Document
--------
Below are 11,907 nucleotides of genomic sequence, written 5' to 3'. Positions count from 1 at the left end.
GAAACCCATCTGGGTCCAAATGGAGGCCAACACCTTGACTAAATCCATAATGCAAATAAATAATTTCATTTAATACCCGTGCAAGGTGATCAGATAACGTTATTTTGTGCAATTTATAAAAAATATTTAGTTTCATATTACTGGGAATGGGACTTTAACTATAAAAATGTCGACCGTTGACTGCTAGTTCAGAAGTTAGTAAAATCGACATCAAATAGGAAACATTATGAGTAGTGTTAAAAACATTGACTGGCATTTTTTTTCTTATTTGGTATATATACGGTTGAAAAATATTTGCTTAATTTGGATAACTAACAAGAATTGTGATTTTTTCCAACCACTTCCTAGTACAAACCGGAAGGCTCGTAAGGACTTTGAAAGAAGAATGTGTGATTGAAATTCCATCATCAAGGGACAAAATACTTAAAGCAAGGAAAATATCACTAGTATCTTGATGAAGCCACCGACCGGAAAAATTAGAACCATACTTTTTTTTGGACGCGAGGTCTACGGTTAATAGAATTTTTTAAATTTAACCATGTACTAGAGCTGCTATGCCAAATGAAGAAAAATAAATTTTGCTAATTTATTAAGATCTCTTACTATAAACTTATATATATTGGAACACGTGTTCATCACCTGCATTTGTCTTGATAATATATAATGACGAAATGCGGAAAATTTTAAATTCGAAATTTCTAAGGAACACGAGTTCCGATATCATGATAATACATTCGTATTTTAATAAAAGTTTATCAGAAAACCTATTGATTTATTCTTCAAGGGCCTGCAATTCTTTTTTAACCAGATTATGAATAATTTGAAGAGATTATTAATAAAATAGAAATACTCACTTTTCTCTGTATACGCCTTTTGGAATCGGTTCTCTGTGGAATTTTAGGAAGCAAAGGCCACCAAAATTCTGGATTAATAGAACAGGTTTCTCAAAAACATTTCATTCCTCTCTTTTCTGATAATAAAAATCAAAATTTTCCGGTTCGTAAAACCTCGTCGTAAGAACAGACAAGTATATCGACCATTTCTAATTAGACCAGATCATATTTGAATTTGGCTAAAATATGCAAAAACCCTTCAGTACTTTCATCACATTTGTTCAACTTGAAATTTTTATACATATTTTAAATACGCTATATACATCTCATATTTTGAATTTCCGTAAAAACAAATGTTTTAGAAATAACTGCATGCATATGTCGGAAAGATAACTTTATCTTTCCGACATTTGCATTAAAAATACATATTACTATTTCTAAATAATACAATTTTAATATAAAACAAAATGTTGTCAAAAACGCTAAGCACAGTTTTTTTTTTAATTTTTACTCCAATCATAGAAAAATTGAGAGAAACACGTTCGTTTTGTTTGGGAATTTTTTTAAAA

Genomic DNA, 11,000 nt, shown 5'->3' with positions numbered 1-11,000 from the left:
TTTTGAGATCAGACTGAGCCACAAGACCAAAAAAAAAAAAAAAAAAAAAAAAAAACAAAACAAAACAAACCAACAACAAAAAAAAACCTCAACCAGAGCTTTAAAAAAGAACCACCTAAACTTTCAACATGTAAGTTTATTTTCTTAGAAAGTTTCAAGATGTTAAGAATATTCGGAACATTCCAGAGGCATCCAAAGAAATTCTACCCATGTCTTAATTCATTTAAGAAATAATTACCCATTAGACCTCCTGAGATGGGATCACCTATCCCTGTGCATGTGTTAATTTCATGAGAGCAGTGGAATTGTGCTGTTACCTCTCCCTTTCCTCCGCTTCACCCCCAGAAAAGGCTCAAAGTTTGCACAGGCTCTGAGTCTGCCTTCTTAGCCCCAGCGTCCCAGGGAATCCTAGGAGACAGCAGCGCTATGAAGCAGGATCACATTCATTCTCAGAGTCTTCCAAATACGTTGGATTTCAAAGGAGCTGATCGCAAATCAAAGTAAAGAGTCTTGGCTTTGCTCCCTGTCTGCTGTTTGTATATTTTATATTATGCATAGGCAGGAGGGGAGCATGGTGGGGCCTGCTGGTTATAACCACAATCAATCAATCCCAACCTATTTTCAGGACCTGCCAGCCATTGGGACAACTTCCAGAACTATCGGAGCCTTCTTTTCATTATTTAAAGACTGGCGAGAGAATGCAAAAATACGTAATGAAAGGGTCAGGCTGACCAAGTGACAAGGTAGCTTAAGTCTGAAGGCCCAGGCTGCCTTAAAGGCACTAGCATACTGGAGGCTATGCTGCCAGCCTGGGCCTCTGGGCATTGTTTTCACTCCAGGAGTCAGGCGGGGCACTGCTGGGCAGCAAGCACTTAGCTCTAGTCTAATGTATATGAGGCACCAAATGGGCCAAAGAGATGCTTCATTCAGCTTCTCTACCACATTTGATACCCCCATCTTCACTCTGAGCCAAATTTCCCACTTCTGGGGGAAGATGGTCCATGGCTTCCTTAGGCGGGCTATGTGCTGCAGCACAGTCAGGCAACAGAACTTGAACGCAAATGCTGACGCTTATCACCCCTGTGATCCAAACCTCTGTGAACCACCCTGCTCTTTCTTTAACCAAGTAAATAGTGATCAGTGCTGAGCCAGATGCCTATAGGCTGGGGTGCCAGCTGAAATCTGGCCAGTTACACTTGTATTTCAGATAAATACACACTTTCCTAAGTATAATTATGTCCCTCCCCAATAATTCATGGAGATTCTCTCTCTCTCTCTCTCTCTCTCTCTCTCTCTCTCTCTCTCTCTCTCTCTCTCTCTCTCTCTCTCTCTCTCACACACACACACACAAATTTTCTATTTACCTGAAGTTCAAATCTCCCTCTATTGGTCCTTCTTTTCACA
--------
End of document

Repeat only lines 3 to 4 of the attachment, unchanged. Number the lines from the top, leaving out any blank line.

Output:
Genomic DNA, 11,000 nt, shown 5'->3' with positions numbered 1-11,000 from the left:
TTTTGAGATCAGACTGAGCCACAAGACCAAAAAAAAAAAAAAAAAAAAAAAAAAACAAAACAAAACAAACCAACAACAAAAAAAAACCTCAACCAGAGCTTTAAAAAAGAACCACCTAAACTTTCAACATGTAAGTTTATTTTCTTAGAAAGTTTCAAGATGTTAAGAATATTCGGAACATTCCAGAGGCATCCAAAGAAATTCTACCCATGTCTTAATTCATTTAAGAAATAATTACCCATTAGACCTCCTGAGATGGGATCACCTATCCCTGTGCATGTGTTAATTTCATGAGAGCAGTGGAATTGTGCTGTTACCTCTCCCTTTCCTCCGCTTCACCCCCAGAAAAGGCTCAAAGTTTGCACAGGCTCTGAGTCTGCCTTCTTAGCCCCAGCGTCCCAGGGAATCCTAGGAGACAGCAGCGCTATGAAGCAGGATCACATTCATTCTCAGAGTCTTCCAAATACGTTGGATTTCAAAGGAGCTGATCGCAAATCAAAGTAAAGAGTCTTGGCTTTGCTCCCTGTCTGCTGTTTGTATATTTTATATTATGCATAGGCAGGAGGGGAGCATGGTGGGGCCTGCTGGTTATAACCACAATCAATCAATCCCAACCTATTTTCAGGACCTGCCAGCCATTGGGACAACTTCCAGAACTATCGGAGCCTTCTTTTCATTATTTAAAGACTGGCGAGAGAATGCAAAAATACGTAATGAAAGGGTCAGGCTGACCAAGTGACAAGGTAGCTTAAGTCTGAAGGCCCAGGCTGCCTTAAAGGCACTAGCATACTGGAGGCTATGCTGCCAGCCTGGGCCTCTGGGCATTGTTTTCACTCCAGGAGTCAGGCGGGGCACTGCTGGGCAGCAAGCACTTAGCTCTAGTCTAATGTATATGAGGCACCAAATGGGCCAAAGAGATGCTTCATTCAGCTTCTCTACCACATTTGATACCCCCATCTTCACTCTGAGCCAAATTTCCCACTTCTGGGGGAAGATGGTCCATGGCTTCCTTAGGCGGGCTATGTGCTGCAGCACAGTCAGGCAACAGAACTTGAACGCAAATGCTGACGCTTATCACCCCTGTGATCCAAACCTCTGTGAACCACCCTGCTCTTTCTTTAACCAAGTAAATAGTGATCAGTGCTGAGCCAGATGCCTATAGGCTGGGGTGCCAGCTGAAATCTGGCCAGTTACACTTGTATTTCAGATAAATACACACTTTCCTAAGTATAATTATGTCCCTCCCCAATAATTCATGGAGATTCTCTCTCTCTCTCTCTCTCTCTCTCTCTCTCTCTCTCTCTCTCTCTCTCTCTCTCTCTCTCTCTCTCTCTCACACACACACACACAAATTTTCTATTTACCTGAAGTTCAAATCTCCCTCTATTGGTCCTTCTTTTCACA